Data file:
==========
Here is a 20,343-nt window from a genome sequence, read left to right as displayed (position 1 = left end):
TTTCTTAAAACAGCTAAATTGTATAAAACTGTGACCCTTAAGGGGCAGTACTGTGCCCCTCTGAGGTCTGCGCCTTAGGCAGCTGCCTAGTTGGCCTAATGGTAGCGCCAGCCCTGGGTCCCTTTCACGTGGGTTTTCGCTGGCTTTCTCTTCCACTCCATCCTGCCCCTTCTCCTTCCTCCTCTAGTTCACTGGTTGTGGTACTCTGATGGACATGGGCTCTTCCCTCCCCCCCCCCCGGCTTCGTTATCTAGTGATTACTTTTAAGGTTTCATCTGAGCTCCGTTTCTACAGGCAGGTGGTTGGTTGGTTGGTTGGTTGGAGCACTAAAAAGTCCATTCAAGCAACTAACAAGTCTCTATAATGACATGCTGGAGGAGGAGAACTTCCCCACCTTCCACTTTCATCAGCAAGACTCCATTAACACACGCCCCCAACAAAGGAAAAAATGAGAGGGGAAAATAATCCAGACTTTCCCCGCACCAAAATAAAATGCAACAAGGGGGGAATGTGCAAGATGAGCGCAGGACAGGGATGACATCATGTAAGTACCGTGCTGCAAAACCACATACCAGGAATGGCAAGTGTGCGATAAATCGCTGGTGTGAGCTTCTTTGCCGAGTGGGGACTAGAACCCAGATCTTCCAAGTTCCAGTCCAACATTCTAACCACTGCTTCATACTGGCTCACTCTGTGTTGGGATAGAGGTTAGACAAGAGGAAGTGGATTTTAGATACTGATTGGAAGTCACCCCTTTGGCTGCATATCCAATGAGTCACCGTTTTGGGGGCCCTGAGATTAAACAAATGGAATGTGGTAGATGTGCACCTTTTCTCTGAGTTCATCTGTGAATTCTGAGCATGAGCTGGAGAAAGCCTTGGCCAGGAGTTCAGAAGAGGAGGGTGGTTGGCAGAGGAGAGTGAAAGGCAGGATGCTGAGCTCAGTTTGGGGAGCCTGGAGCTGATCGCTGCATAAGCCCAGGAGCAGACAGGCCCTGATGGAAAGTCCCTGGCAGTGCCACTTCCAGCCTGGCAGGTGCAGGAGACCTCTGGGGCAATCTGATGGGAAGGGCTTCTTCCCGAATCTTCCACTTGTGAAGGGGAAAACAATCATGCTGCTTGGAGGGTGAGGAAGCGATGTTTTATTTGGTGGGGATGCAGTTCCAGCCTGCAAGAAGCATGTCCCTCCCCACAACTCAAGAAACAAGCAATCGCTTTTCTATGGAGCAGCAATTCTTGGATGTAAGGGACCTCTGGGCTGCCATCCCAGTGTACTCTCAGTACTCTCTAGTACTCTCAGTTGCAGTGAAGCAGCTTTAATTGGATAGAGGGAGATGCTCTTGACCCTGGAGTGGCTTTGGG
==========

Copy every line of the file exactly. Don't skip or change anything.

Here is a 20,343-nt window from a genome sequence, read left to right as displayed (position 1 = left end):
TTTCTTAAAACAGCTAAATTGTATAAAACTGTGACCCTTAAGGGGCAGTACTGTGCCCCTCTGAGGTCTGCGCCTTAGGCAGCTGCCTAGTTGGCCTAATGGTAGCGCCAGCCCTGGGTCCCTTTCACGTGGGTTTTCGCTGGCTTTCTCTTCCACTCCATCCTGCCCCTTCTCCTTCCTCCTCTAGTTCACTGGTTGTGGTACTCTGATGGACATGGGCTCTTCCCTCCCCCCCCCCCGGCTTCGTTATCTAGTGATTACTTTTAAGGTTTCATCTGAGCTCCGTTTCTACAGGCAGGTGGTTGGTTGGTTGGTTGGTTGGAGCACTAAAAAGTCCATTCAAGCAACTAACAAGTCTCTATAATGACATGCTGGAGGAGGAGAACTTCCCCACCTTCCACTTTCATCAGCAAGACTCCATTAACACACGCCCCCAACAAAGGAAAAAATGAGAGGGGAAAATAATCCAGACTTTCCCCGCACCAAAATAAAATGCAACAAGGGGGGAATGTGCAAGATGAGCGCAGGACAGGGATGACATCATGTAAGTACCGTGCTGCAAAACCACATACCAGGAATGGCAAGTGTGCGATAAATCGCTGGTGTGAGCTTCTTTGCCGAGTGGGGACTAGAACCCAGATCTTCCAAGTTCCAGTCCAACATTCTAACCACTGCTTCATACTGGCTCACTCTGTGTTGGGATAGAGGTTAGACAAGAGGAAGTGGATTTTAGATACTGATTGGAAGTCACCCCTTTGGCTGCATATCCAATGAGTCACCGTTTTGGGGGCCCTGAGATTAAACAAATGGAATGTGGTAGATGTGCACCTTTTCTCTGAGTTCATCTGTGAATTCTGAGCATGAGCTGGAGAAAGCCTTGGCCAGGAGTTCAGAAGAGGAGGGTGGTTGGCAGAGGAGAGTGAAAGGCAGGATGCTGAGCTCAGTTTGGGGAGCCTGGAGCTGATCGCTGCATAAGCCCAGGAGCAGACAGGCCCTGATGGAAAGTCCCTGGCAGTGCCACTTCCAGCCTGGCAGGTGCAGGAGACCTCTGGGGCAATCTGATGGGAAGGGCTTCTTCCCGAATCTTCCACTTGTGAAGGGGAAAACAATCATGCTGCTTGGAGGGTGAGGAAGCGATGTTTTATTTGGTGGGGATGCAGTTCCAGCCTGCAAGAAGCATGTCCCTCCCCACAACTCAAGAAACAAGCAATCGCTTTTCTATGGAGCAGCAATTCTTGGATGTAAGGGACCTCTGGGCTGCCATCCCAGTGTACTCTCAGTACTCTCTAGTACTCTCAGTTGCAGTGAAGCAGCTTTAATTGGATAGAGGGAGATGCTCTTGACCCTGGAGTGGCTTTGGG